I don’t have any real advice for you since I wrestle with similar issues in my communication with bank tellers. It has been very though-provoking for me to read the different advice on this. Thank you for writing in and sharing your experience!

    Reply
  65. Anonymousaurus Rex

    #5 – The company I work for often lists jobs for internal candidates first, and then if no one suitable applies, opens the job up externally after a certain amount of time. The idea in this case is (in addition to what Alison said about giving employees an opportunity to climb the ladder) that in cases where there needs to be downsizing internal candidates have preference and get a chance at an internal job-change rather than being laid off. This is tricky because it doesn’t always produce the best candidates, but it does build goodwill within the company and helps to buffer fears of job insecurity.

    Reply
  66. MommyMD

    The bank employee was completely out of line. So was your employer for writing you up without your side of the story. It sounds as if you encountered a lazy employee who was miffed that they had to go the extra mile to solve the problem. That employee should be reprimanded not you.

    Reply
  67. Noah

    I think that’s terrible advice for #1.

    Currently, boss thinks she was very rude to a bank employee.

    If she says what Alison recommends, Boss with think either:
    1. She is lying; or
    2. She is not aware of her own behavior.

    Even if OP #1 is totally right about what happened, Boss is going to think #1 or #2.

    I think the status quo is better than either option 1 or option 2.

    Reply
  68. SirTechSpec

    OP/LW #5: At my org we always post jobs “for internal candidates only” first, and only if no qualified internal applicants can be found do we then open it up externally. One reason, as Alison pointed out, is that turnover is pretty low and promotions qua promotions are extremely rare – typically the only path to career advancement is to apply for an open position, so we want to make sure that’s as realistic an option as possible.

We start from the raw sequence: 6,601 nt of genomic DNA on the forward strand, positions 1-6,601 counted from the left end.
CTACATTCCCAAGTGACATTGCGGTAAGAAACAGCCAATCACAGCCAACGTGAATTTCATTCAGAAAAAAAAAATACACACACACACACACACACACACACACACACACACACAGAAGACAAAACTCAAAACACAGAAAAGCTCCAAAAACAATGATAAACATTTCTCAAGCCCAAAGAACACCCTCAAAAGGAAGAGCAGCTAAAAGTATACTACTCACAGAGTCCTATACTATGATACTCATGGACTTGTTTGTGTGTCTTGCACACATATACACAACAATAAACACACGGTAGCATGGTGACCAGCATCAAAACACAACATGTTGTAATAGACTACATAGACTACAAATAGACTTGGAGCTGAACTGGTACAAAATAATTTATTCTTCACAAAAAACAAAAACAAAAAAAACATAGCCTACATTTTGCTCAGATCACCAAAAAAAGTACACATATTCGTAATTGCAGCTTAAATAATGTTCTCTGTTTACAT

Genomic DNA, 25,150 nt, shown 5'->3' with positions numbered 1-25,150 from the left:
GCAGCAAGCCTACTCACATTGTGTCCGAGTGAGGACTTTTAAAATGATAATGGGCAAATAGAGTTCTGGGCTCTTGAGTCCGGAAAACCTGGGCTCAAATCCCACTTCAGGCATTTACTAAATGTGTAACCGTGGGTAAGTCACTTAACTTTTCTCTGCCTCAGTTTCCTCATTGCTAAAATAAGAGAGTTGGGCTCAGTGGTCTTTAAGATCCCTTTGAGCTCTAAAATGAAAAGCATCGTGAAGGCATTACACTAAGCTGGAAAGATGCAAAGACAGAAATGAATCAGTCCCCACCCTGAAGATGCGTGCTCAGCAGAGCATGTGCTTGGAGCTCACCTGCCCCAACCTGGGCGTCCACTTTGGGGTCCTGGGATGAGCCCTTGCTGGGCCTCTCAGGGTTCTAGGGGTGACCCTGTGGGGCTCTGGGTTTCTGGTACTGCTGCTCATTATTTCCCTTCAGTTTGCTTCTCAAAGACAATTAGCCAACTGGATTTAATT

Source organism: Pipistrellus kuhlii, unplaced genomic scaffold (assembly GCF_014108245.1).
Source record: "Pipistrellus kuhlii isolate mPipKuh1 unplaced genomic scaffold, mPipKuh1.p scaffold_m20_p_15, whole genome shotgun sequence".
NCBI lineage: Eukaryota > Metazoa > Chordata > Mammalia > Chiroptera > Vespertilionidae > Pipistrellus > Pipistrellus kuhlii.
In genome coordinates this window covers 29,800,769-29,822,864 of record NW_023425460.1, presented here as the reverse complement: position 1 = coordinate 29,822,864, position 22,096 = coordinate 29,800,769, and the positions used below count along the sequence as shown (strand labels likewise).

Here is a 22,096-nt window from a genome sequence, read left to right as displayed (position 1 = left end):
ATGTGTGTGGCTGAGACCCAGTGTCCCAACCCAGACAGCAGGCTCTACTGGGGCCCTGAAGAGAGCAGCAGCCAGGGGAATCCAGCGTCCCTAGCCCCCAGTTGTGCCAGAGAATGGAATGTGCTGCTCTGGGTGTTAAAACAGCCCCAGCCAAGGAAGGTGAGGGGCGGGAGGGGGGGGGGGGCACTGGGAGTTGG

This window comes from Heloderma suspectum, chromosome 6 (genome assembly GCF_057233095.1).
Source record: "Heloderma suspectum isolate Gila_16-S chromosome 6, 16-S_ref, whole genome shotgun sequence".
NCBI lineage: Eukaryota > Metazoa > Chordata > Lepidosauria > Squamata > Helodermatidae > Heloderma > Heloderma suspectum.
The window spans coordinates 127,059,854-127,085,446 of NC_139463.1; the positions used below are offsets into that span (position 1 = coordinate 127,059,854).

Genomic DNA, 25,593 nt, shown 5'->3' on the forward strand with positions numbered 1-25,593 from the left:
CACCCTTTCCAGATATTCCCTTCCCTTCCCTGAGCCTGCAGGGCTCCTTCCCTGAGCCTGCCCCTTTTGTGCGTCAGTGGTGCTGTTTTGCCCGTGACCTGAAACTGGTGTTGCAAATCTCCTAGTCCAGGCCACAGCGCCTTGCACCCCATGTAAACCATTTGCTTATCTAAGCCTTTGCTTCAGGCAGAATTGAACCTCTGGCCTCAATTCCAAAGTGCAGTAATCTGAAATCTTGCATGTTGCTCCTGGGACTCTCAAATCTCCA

The bigger reason, though, and one that’s probably more valid than any of the justifications usually given, is that we’re the largest employer in the area by a wide margin, and spouses/partners of internal applicants are also considered internal. If we want to attract the best people, some of whom want or need two-income households, we either have to explicitly make “trailing spouse” hires, which is a tad autocratic, a big hassle, and not especially realistic to coordinate on a regular basis; or provide a system like this whereby spouses get a head start and can thus reasonably expect to find a job before too long. Not saying it’s not weird, but I think it’s an appropriate balance between individual needs (to have both partners working) and our needs as an organization (to only have people working at jobs that actually need doing, and ensuring that they meet some minimum standard of competence.) We can and do pass over internal candidates and open it up to the broader world, so at least in our specific case, it’s worth making a note if there’s a position that’s perfect for you but currently listed as internal-only.

    Reply
  69. House of Cats

    OP #1: Wait, you got written up at work because the bank said you were rude!? Alison didn’t address that part in her response. That seems crazy to me, regardless of whether you were rude at the bank or not. Also, the bank reported that they were not able to fix your problem, but they actually did fix it. So, it sounds like they did not give an accurate report to your manager, which makes them less credible to me.

    Reply
    1. Deborah

      I am the Op1, and I agree that their credibility is lacking, especially since i have tangible proof that half of their claim is false. My employers only told me “Why would the bank lie?”

      Reply
  70. Ursula M.

    “I want to apologize again for the miscommunication about the interview date. I’d thought we’d confirmed Tuesday when we spoke on the phone, but regardless I’m mortified — I’m neurotic about getting appointment times correct, and I can assure you this isn’t my normal M.O.”

    Really? You recommend saying “I’m neurotic” in an interview?

    Reply
    1. Ursula M.

      Ah, I see this was covered before and you’re refusing to accept that it’s not professional language. Cool.

      Reply
  71. Bea

    You went into the bank to work on a statement issue O_o